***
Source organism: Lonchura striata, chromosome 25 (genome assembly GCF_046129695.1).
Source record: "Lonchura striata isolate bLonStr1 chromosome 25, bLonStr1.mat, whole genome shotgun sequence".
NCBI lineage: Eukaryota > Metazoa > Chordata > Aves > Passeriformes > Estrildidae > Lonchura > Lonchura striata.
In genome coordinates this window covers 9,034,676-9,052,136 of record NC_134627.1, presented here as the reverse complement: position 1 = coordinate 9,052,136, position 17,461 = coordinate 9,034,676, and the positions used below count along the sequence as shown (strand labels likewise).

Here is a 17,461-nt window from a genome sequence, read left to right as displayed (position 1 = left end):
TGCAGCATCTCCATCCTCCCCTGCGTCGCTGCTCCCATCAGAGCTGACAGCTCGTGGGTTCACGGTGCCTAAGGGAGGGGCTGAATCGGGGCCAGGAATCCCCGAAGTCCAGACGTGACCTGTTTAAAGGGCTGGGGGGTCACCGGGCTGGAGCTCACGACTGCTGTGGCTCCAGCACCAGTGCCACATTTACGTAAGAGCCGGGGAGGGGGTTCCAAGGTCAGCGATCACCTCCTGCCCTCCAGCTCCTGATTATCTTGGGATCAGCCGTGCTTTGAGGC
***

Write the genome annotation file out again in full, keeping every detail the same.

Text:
Source organism: Lonchura striata, chromosome 25 (genome assembly GCF_046129695.1).
Source record: "Lonchura striata isolate bLonStr1 chromosome 25, bLonStr1.mat, whole genome shotgun sequence".
NCBI lineage: Eukaryota > Metazoa > Chordata > Aves > Passeriformes > Estrildidae > Lonchura > Lonchura striata.
In genome coordinates this window covers 9,034,676-9,052,136 of record NC_134627.1, presented here as the reverse complement: position 1 = coordinate 9,052,136, position 17,461 = coordinate 9,034,676, and the positions used below count along the sequence as shown (strand labels likewise).

Here is a 17,461-nt window from a genome sequence, read left to right as displayed (position 1 = left end):
TGCAGCATCTCCATCCTCCCCTGCGTCGCTGCTCCCATCAGAGCTGACAGCTCGTGGGTTCACGGTGCCTAAGGGAGGGGCTGAATCGGGGCCAGGAATCCCCGAAGTCCAGACGTGACCTGTTTAAAGGGCTGGGGGGTCACCGGGCTGGAGCTCACGACTGCTGTGGCTCCAGCACCAGTGCCACATTTACGTAAGAGCCGGGGAGGGGGTTCCAAGGTCAGCGATCACCTCCTGCCCTCCAGCTCCTGATTATCTTGGGATCAGCCGTGCTTTGAGGC